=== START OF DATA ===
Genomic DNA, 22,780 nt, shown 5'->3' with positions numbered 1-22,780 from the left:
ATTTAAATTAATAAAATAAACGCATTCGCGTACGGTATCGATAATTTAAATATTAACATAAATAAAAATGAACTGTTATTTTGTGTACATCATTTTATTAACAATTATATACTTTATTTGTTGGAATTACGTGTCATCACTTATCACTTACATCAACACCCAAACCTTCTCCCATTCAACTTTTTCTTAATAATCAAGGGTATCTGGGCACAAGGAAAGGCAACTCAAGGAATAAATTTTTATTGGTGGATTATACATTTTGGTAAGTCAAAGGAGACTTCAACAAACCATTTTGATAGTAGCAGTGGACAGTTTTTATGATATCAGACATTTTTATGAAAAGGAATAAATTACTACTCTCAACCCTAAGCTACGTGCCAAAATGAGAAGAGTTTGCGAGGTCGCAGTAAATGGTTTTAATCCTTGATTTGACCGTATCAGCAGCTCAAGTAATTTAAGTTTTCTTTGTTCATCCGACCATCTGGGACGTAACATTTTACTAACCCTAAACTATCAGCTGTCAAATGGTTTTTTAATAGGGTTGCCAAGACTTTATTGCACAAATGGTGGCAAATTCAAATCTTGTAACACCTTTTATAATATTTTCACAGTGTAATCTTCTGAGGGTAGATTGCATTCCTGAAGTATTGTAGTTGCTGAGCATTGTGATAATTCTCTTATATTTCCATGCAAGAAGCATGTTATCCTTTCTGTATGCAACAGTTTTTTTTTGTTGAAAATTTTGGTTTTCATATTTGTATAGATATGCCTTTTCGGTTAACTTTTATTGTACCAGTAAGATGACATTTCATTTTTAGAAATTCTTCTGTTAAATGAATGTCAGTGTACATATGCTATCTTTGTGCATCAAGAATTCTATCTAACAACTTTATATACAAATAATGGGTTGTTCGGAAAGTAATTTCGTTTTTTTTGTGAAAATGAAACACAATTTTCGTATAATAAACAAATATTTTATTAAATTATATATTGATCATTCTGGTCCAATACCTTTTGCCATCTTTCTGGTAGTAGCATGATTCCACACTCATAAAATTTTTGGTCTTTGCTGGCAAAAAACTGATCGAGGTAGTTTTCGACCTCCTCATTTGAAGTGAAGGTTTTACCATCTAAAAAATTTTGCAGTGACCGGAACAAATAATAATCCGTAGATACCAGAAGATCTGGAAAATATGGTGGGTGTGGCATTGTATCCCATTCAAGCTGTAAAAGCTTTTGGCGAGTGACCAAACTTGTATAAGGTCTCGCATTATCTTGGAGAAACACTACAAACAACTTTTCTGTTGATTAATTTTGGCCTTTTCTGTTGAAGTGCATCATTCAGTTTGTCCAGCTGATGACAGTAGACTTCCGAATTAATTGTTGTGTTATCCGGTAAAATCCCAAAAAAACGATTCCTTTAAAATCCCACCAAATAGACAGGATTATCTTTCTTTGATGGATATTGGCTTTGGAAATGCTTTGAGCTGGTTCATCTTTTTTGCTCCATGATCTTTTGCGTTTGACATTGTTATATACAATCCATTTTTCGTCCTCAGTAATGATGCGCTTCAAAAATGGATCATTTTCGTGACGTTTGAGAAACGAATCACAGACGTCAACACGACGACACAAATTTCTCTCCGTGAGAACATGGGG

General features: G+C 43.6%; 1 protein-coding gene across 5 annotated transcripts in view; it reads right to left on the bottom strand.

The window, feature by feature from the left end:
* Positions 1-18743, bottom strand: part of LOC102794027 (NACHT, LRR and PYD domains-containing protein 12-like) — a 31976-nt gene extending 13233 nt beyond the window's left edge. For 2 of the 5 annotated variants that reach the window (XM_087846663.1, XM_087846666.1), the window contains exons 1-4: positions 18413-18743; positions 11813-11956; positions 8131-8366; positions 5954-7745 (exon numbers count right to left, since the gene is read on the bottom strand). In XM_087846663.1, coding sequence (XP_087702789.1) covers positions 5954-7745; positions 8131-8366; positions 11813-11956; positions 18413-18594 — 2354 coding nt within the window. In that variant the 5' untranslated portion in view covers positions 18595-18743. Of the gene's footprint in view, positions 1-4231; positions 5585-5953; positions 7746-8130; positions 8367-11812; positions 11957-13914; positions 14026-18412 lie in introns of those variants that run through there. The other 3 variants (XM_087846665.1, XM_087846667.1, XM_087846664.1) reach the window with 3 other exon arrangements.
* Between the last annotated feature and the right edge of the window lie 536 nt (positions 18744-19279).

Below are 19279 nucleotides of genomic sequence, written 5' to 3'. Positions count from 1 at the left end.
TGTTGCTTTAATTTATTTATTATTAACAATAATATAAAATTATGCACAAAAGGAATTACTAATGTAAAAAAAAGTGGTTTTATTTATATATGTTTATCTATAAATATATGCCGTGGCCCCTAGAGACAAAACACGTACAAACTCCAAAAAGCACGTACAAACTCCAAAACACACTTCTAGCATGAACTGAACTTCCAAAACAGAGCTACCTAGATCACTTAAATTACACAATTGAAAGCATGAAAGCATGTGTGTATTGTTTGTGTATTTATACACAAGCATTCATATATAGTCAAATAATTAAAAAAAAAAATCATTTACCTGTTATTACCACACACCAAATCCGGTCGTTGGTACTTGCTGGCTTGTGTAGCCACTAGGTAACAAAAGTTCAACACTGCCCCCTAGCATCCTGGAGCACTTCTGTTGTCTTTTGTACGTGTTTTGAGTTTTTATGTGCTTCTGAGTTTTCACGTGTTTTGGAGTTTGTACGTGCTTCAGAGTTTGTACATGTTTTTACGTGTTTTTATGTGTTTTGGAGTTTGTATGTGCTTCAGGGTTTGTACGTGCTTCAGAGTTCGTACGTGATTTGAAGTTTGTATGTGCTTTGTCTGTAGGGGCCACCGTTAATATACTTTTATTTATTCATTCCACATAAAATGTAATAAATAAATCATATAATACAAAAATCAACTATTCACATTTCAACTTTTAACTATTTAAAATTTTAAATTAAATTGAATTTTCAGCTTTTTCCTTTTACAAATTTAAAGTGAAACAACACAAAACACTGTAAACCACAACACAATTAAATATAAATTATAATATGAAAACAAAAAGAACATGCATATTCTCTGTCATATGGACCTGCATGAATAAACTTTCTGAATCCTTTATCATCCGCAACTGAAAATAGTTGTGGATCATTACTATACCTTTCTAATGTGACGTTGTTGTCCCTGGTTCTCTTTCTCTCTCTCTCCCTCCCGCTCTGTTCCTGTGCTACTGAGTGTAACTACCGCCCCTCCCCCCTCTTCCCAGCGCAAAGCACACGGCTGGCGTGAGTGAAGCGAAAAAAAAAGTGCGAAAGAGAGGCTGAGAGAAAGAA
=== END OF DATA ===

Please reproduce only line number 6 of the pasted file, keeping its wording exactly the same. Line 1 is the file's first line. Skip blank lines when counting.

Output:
* Between the last annotated feature and the right edge of the window lie 536 nt (positions 18744-19279).